So that was one thing. Around this time in the 90’s news was coming out of Afghanistan - which had been very closed off until that point - about the Taliban regime and all the brutal things that were going on. I remember reading an article in the newspaper about this. I read an account of a trial where a man had been found guilty of murder. He was taken out of the courtroom, held down on the road, and the mother of the victim came up with a carving knife and cut off his head. The article described it in vivid detail and it really hit me. There are interesting things that come up when something affects the heart – rather like the young monk with the dream about the merchant’s daughter. When the heart reacts in some way, it’s more than just the circumstances. One’s own heart has suddenly become very involved, and we know that this is something we need to pay attention to. After all, we hear terrible things all the time. We’ve all seen horrible things on TV. And most of the time we watch it and think “Oh, that’s terrible” and then we go and help ourselves to a slice of cheesecake and carry on with life. In other words, it goes away and is forgotten. But sometimes, something really hits us and doesn’t go away. In fact we become fixated on it and it becomes obsessive. That is what happened with this situation. I could imagine the scene vividly, the whole gruesome image just stood out by itself. I didn’t try to conjure it up. And the feeling in my gut was horrific: it made my skin crawl. And there was another image that kept coming up as well. It was of a butcher standing in his shop with his marble slab in front of him and a thick, raw beefsteak on it. He was holding the same kitchen knife that the woman had used, and was cutting the beefsteak in half - blood going everywhere. This image was also vivid in my mind. You know how it is when something appalls you like that. During any free moment - whenever I happened to think “ah, what a lovely day” - suddenly the whole thing would come up into my mind. I couldn’t get rid of it! I tried to distract myself and maybe I would forget it for a bit, but the next time I sat down and stared out of the window suddenly the whole thing would come up again. It was rather like those tunes that won’t leave your mind and are with you day and night. This went on for quite some time, and I knew there was something odd about this, but I didn’t know what. I’d love to say that I gave myself wholeheartedly into the fires, and all this sort of thing, but I can’t really tell you I did. It was too appalling, too powerful.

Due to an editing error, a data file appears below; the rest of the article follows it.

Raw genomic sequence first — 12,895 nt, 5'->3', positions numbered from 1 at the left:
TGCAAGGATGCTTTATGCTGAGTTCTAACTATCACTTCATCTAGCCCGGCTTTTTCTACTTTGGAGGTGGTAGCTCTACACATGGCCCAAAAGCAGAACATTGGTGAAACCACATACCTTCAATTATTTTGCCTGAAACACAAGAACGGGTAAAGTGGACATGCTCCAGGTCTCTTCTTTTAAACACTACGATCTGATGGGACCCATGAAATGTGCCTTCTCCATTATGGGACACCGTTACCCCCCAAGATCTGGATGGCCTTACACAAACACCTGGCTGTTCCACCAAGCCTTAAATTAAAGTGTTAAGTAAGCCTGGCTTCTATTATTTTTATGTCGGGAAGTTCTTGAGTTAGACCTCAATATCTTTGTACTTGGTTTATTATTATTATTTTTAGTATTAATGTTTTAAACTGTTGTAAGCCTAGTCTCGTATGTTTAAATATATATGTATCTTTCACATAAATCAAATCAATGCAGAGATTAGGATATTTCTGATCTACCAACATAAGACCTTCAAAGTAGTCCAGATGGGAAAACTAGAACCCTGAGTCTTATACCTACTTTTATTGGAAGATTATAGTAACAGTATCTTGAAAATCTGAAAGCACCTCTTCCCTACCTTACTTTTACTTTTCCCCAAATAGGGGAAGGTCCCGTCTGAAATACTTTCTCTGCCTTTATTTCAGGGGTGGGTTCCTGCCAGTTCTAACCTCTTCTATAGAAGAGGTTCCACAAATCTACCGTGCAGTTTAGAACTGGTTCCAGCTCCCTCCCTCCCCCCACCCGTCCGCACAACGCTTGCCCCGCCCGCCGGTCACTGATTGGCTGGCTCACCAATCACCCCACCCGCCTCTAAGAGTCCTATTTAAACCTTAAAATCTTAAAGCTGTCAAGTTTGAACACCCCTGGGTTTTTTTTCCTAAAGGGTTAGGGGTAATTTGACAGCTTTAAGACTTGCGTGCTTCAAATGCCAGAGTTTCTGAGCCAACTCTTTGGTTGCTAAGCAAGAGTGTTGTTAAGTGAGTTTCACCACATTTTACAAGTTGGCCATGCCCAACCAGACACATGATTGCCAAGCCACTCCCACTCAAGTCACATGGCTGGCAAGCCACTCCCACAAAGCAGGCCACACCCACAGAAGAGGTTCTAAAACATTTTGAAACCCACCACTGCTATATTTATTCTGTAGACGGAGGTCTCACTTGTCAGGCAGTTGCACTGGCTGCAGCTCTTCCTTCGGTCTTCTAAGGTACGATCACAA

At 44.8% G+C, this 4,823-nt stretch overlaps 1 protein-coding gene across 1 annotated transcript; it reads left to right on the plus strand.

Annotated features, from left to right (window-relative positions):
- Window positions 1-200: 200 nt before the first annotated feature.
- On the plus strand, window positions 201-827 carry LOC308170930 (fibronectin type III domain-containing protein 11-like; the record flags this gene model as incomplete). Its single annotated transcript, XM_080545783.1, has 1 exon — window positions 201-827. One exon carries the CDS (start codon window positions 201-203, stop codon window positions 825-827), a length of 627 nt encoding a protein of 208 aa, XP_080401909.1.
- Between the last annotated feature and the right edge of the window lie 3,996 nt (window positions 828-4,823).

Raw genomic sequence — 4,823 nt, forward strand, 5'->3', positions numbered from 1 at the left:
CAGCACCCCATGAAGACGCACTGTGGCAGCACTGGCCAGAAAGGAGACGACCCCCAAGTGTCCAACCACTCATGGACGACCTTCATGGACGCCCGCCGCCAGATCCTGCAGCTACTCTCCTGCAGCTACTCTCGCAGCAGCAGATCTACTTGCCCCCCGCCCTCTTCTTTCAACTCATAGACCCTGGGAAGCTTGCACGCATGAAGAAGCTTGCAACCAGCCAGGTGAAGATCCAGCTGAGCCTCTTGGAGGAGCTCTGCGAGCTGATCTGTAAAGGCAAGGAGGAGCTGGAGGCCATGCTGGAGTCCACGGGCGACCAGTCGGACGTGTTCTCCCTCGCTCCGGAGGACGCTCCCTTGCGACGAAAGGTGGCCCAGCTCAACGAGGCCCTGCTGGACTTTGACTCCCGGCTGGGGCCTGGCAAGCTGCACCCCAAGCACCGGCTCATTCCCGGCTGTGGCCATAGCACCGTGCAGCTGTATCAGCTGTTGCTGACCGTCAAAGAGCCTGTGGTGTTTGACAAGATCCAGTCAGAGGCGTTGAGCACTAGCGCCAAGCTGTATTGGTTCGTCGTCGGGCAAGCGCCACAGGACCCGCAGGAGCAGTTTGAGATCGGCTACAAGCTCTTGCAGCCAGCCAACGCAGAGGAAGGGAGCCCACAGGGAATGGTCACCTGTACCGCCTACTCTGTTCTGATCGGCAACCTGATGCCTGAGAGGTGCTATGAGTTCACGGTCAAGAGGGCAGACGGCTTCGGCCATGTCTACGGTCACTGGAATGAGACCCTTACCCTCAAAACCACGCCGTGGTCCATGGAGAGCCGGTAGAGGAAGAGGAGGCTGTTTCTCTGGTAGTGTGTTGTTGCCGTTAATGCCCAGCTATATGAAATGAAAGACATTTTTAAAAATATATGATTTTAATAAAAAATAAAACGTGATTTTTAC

And then one Saturday afternoon I was on a bus going down Finchley Road. I remember exactly where it was. We got into a traffic jam and in that moment the whole thing came up. It was like inside and outside mirrored each other. There I was stuck in a traffic jam, and here I was stuck in this blessed obsession – with this thing that made me feel horrible and that I could do nothing about. To be perfectly honest I don’t know what happened. In the middle of this overwhelming feeling, suddenly the whole thing broke open and up came the image of the butcher. There he was with his marble slab and his beefsteak and his knife. A very powerful thought came to me. It was almost like a voice and it said “So there you are: nothing but a lump of bloody meat”. And my wanting to go to the gym and wear Lycra, and all the rest came into focus. I suddenly realised how utterly vain the whole thing was and how out of proportion that desire had become. With that thought, the whole thing just deflated. The horror went away. I could look at the image now. It was just an image, after all. However its power over me – the numinosity that had been sitting on that image - suddenly vanished when that insight came up: “Yes, I’m nothing but a lump of bloody flesh after all”. There was a real sense of release. It wasn’t as if I would stop going to the gym. I went there for health reasons and those remained, but the hanging on to an ideal that I secretly longed for seemed to have died. And it really brought home to me that there is a one who lives inside me who does see things the way they really are, who sees up as up, and down as down. And even when I try to convince myself that down is up, and up is down, it still sees up as up, and down as down. And when I stray, it comes back and prods me in the right direction. This is the Way. This is why circumstances reveal the heart to us and reveal the way we should go. Walking the Buddha’s way is not a mechanistic thing. We may have formulas such as the Paramitas and the Noble Eightfold Path, and so forth but these are simply our guides. How to walk the Way is what the Way itself has to tell us. We have to be sufficiently here and present, and living in the here and now in our own bodies to recognise the signs when they come.